Parental Alienation Syndrome and How to Counter Its Three Levels of Parental Alienation

Parental Alienation; the programming of a child by a parent to turn the child against the other parent has three levels of alienation mild, moderate, and severe. As the alienation increases the negative behavior of the children towards the targeted parent also increases. The percentage of children having access and parenting time (visitation) with the alienated parent decreases.

In a case study of thirty highly conflicted divorce and custody cases, submitted by the courts involving fifty nine children was evaluated to determine the existence of Parental Alienation Syndrome. This is when the child aligns with the alienating parent, adopts their views, joins in the defaming of the target parent and rejects that parent citing frivolous and irrational reasoning. Countering Parental Alienation Syndrome will take the knowledge of Parental Alienation and finesse.

This must be confronted to increase the chances for the target parent in reuniting and maintaining a meaningful relationship with their children. Janelle Burrill compiled, analyzed and evaluated the data for one year (2000-2001) from the cases that were submitted from a two year period (1998-2000). In the study twenty two children were listed under the mild alienation category, seventeen in the moderate category, and twenty in the severe.

The children listed under the mild alienation category show that eighty two percent of them expressed affection for the targeted parent. None of them had any anger towards or denigrated (disrespect and reject) the parent. Ninety five percent had parenting-time with the target. With mild alienation there is some cynicism of the target parent. This generally arises from a persons lack of restraint in making negative remarks about the target. They tend to react in this manner when they are hurt, angry, and feel personally attacked. For example, when parents first separate mom is feeling anxious and will implicitly convey to the children that their father is a bad person suggesting that it is not safe to be with him. She may say something to the effect of, “If you get scared or are not having fun call me right away and I will come and get you and bring you home.”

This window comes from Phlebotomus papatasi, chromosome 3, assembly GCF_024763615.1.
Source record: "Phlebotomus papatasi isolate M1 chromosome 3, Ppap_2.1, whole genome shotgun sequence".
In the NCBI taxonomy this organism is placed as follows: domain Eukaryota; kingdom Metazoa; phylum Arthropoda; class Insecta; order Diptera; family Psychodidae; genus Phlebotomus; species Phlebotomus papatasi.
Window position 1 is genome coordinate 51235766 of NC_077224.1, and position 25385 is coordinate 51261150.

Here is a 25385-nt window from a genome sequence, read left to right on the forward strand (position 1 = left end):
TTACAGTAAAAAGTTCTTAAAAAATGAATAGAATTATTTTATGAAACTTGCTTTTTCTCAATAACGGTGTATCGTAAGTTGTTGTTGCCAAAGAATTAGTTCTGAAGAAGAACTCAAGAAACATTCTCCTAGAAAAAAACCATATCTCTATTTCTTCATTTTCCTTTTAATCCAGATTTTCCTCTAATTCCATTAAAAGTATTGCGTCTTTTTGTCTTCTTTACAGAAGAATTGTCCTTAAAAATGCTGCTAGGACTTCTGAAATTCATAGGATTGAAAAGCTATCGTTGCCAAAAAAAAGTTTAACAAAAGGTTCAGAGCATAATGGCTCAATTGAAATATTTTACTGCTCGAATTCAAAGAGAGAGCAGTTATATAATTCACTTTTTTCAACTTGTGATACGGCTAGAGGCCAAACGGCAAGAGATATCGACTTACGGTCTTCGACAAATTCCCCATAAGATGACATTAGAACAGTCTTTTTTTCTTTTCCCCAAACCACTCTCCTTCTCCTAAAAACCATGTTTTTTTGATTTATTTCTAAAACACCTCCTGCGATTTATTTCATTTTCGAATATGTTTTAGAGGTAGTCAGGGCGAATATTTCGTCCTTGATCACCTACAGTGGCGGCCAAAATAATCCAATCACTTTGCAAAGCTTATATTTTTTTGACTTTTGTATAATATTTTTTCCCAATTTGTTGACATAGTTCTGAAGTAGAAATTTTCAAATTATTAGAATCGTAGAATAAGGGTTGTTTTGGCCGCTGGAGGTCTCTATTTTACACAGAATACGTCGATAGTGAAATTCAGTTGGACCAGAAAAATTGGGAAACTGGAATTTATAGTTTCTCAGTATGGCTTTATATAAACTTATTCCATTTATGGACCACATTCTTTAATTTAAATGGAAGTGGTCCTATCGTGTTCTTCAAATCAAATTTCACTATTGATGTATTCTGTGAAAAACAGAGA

Dad may say something like, “Remember to tell your mother that you want to spend more time with me,” Suggesting that their mom is trying to separate them from each other. Generally, this behavior from the parents is done so they can look like they are the better parent to be with and that something is wrong with the other one.

In the scenario with mom the children start to question if they are safe to be with their father. With dad they can start to believe their mother is trying to estrange them from their dad. Usually when you point out the alienation to the alienating parent they feel ashamed that their behavior is negatively affecting the children and that they did not have enough self-control to refrain from distributing alienation.

Parents and children in this category normally have a good relationship. The parents who hands out the alienation usually are unaware they are doing it. It is a behavior that has not been addressed so it can be corrected. These parents are usually willing to modify their behavior to benefit the children. The recognizable denigration traits in mild alienation are sighing in disapproval, rolling the eyes in contempt, ignoring, disrespect, snide or sarcastic remarks, and defaming the target parent. To defuse the alienation explain to the children why people will make those kinds of gestures and bad-mouth another person. Let them know it comes from when they feel disrespected, rejected, hurt by a person, and that they lack self-control and respond in undesirable ways to validate themselves.

In the moderate alienation category the percentage of children who had parenting-time with the target parent drops significantly from ninety five percent down to sixty five percent. The same percentage of children also expressed affection for the target parent with fifty nine percent of them expressing anger towards the target and joining in the denigration of that parent.

With moderate alienation the alienating parents have difficulty keeping their composer when thing do not go their way or feel threatened. Like the belief their counterpart is trying to take the children away from them. They will increase the alienation when their anxiety escalates in an effort to keep what they perceive is rightfully theirs. When they lose control they go ballistic disregarding appropriate boundaries, including the fear their behavior produces in the children.